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Configure TLS/SSL in Postgres

KubeDB provides support for TLS/SSL encryption with SSLMode (allow, prefer, require, verify-ca, verify-full) for Postgres. This tutorial will show you how to use KubeDB to deploy a Postgres database with TLS/SSL configuration.

Before You Begin

  • At first, you need to have a Kubernetes cluster, and the kubectl command-line tool must be configured to communicate with your cluster. If you do not already have a cluster, you can create one by using kind.

  • Install cert-manger v1.4.0 or later to your cluster to manage your SSL/TLS certificates.

  • Install KubeDB community and enterprise operator in your cluster following the steps here.

  • To keep things isolated, this tutorial uses a separate namespace called demo throughout this tutorial.

    $ kubectl create ns demo
    namespace/demo created
    

Note: YAML files used in this tutorial are stored in docs/guides/postgres/tls/configure/yamls folder in GitHub repository kubedb/docs.

Deploy Postgres database with TLS/SSL configuration

As pre-requisite, at first, we are going to create an Issuer/ClusterIssuer. This Issuer/ClusterIssuer is used to create certificates. Then we are going to deploy a Postgres with TLS/SSL configuration.

Create Issuer/ClusterIssuer

Now, we are going to create an example Issuer that will be used throughout the duration of this tutorial. Alternatively, you can follow this cert-manager tutorial to create your own Issuer. By following the below steps, we are going to create our desired issuer,

  • Start off by generating our ca-certificates using openssl,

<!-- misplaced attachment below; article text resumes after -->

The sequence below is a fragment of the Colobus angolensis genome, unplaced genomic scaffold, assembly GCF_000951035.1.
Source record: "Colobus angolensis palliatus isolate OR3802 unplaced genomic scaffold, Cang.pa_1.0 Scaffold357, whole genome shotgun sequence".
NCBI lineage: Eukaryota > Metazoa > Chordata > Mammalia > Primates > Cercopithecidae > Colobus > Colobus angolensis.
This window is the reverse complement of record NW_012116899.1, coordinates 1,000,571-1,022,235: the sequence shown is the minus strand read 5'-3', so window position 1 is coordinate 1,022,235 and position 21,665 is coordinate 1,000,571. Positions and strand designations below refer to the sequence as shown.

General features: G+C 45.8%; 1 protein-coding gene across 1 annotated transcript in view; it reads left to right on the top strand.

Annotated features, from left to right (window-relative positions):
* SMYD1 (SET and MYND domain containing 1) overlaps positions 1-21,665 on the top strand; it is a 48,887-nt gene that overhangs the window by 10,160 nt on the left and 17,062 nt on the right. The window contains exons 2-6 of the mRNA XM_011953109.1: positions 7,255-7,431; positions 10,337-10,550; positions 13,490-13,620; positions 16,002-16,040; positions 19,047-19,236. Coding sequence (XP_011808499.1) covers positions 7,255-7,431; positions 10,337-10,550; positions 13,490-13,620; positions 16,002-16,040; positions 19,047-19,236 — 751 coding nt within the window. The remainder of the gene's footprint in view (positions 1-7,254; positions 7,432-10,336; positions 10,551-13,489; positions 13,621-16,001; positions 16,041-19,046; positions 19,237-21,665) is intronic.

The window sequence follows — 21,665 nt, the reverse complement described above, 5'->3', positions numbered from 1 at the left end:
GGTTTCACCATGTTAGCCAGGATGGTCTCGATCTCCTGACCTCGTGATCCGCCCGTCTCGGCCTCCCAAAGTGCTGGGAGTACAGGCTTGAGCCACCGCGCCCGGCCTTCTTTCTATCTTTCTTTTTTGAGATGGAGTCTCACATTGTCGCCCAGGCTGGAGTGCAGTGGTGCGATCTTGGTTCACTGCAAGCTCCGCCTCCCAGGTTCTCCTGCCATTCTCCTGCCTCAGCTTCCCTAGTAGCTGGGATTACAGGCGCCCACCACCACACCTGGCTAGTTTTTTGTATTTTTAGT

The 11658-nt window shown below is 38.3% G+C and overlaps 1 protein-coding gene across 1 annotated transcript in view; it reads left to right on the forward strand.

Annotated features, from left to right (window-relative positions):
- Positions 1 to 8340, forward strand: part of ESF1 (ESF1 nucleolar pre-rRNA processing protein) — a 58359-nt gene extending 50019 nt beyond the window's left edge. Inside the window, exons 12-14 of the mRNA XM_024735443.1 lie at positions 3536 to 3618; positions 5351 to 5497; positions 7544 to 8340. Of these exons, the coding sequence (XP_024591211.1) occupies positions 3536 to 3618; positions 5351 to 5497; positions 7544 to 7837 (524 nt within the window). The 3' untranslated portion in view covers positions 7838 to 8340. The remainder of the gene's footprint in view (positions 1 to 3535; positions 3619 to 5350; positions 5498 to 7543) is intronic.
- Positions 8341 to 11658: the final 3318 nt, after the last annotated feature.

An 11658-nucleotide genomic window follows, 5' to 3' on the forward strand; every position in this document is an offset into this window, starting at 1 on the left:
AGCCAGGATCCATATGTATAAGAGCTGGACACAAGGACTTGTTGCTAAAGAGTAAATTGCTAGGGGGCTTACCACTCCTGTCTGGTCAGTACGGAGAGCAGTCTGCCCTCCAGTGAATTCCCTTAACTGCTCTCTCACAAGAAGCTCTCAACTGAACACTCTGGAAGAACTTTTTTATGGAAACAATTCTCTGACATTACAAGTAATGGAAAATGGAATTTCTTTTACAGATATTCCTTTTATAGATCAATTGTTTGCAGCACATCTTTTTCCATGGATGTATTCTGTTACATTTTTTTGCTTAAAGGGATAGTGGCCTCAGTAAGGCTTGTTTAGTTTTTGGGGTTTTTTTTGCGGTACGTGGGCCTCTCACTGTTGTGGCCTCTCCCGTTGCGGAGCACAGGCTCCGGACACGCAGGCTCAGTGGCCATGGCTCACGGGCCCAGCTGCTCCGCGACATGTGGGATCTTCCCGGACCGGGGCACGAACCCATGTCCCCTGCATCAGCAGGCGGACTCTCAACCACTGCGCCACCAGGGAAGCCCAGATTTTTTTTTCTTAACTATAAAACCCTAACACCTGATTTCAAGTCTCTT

openssl req -x509 -nodes -days 365 -newkey rsa:2048 -keyout ./ca.key -out ./ca.crt -subj "/CN=postgres/O=kubedb"
  • create a secret using the certificate files we have just generated,
$ kubectl create secret tls postgres-ca --cert=ca.crt  --key=ca.key --namespace=demo 
secret/postgres-ca created

Now, we are going to create an Issuer using the postgres-ca secret that contains the ca-certificate we have just created. Below is the YAML of the Issuer cr that we are going to create,

apiVersion: cert-manager.io/v1
kind: Issuer
metadata:
 name: postgres-ca-issuer
 namespace: demo
spec:
 ca:
   secretName: postgres-ca

Let’s create the Issuer cr we have shown above,

kubectl apply -f https://github.com/kubedb/docs/raw/v2021.12.21/docs/guides/postgres/tls/configure/yamls/issuer.yaml
issuer.cert-manager.io/postgres-ca-issuer created

Deploy Postgres cluster with TLS/SSL configuration

Here, our issuer postgres-ca-issuer is ready to deploy a Postgres Cluster with TLS/SSL configuration. Below is the YAML for Postgres Cluster that we are going to create,

apiVersion: kubedb.com/v1alpha2
kind: Postgres
metadata:
  name: demo-pg
  namespace: demo
spec:
  version: "13.2"
  replicas: 3
  standbyMode: Hot
  sslMode: verify-full
  storageType: Durable
  tls:
    issuerRef:
      apiGroup: cert-manager.io
      name: postgres-ca-issuer
      kind: Issuer
    certificates:
    - alias: server
      subject:
        organizations:
        - kubedb:server
      dnsNames:
      - localhost
      ipAddresses:
      - "127.0.0.1"
  storage:
    storageClassName: "standard"
    accessModes:
    - ReadWriteOnce
    resources:
      requests:
        storage: 1Gi
  terminationPolicy: WipeOut

Here,

  • spec.sslMode specifies the SSL/TLS client connection to the server is required.

  • spec.tls.issuerRef refers to the postgres-ca-issuer issuer.

  • spec.tls.certificates gives you a lot of options to configure so that the certificate will be renewed and kept up to date. You can found more details from here

Deploy Postgres Cluster:

Let’s create the Postgres cr we have shown above,

$ kubectl apply -f https://github.com/kubedb/docs/raw/v2021.12.21/docs/guides/postgres/tls/configure/yamls/tls-postgres.yaml
postgres.kubedb.com/pg created

Wait for the database to be ready:

Now, watch Postgres is going to Running state and also watch StatefulSet and its pod is created and going to Running state,

$  watch kubectl get postgres -n demo pg

Every 2.0s: kubectl get postgres --all-namespaces                       ac-emon: Fri Dec  3 15:14:11 2021

NAMESPACE   NAME   VERSION   STATUS   AGE
demo        pg     13.2      Ready    62s


$ watch -n 3 kubectl get sts -n demo pg
Every 2.0s: kubectl get sts -n demo pg                                  ac-emon: Fri Dec  3 15:15:41 2021

NAME   READY   AGE
pg     3/3     2m30s

$  watch -n 3 kubectl get pod -n demo -l app.kubernetes.io/name=postgreses.kubedb.com,app.kubernetes.io/instance=pg